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Where the essential nature of a transaction is the acquisition of property, it will be viewed as a whole, and closely related steps will not be separated either at the instance of the taxpayer or the taxing authority.
Petitioner Kimbell-Diamond Milling Company was a corporation engaged in manufacturing grain products. In 1942, it sustained a fire, which resulted in the destruction of a mill property. Petitioner collected insurance for the loss. It then acquired the stock of an elevator company, which was comparable to the property destroyed. It subsequently dissolved that company and its assets were distributed to the petitioner. After the petitioner filed its return, the Commissioner found deficiencies in income, declared value excess profits, and excess profits taxes primarily due to Commissioner's reduction of its basis in assets acquired by it in 1942, through the liquidation of the company. The petitioner filed a petition challenging the determination.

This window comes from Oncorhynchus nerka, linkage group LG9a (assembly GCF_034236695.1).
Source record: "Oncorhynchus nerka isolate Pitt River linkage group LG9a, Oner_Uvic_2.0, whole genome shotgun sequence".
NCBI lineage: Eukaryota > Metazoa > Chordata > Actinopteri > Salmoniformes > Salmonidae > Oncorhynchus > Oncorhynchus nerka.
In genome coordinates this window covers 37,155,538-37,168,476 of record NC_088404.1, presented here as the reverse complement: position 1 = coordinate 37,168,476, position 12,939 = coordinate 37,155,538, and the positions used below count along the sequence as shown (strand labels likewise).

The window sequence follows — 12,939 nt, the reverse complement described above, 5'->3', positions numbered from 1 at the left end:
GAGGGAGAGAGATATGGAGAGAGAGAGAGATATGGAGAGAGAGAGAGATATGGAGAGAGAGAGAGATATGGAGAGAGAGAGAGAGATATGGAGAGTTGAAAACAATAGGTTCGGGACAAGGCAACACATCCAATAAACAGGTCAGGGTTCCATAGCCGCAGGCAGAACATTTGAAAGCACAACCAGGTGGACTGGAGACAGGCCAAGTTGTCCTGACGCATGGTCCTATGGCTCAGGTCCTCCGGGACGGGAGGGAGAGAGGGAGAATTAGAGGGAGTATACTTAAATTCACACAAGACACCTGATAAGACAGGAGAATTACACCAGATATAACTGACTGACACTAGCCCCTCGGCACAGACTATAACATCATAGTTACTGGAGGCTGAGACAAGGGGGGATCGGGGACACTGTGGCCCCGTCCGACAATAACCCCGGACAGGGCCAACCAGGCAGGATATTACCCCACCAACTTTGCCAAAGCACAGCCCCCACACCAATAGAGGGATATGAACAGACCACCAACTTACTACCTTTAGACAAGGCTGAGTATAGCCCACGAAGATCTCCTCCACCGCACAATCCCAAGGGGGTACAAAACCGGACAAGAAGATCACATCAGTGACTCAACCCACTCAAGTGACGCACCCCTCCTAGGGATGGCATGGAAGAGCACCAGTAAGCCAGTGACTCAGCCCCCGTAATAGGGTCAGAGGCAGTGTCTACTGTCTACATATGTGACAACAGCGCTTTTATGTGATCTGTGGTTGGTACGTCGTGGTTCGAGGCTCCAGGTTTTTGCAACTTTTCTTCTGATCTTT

Was the Commissioner’s determination of deficiencies in petitioner’s income proper?
The court entered judgment for the Commissioner, holding that in a prior petition by the petitioner, it did not decide the issue of whether the basis of the petitioner's assets acquired from the company was other than the basis in the hands of company. The purchase of the company's stock and its later liquidation had to be treated as one transaction for tax purposes. Therefore, the petitioner's basis for the assets was its cost. Its excess profits tax credit was also properly based on equity invested capital.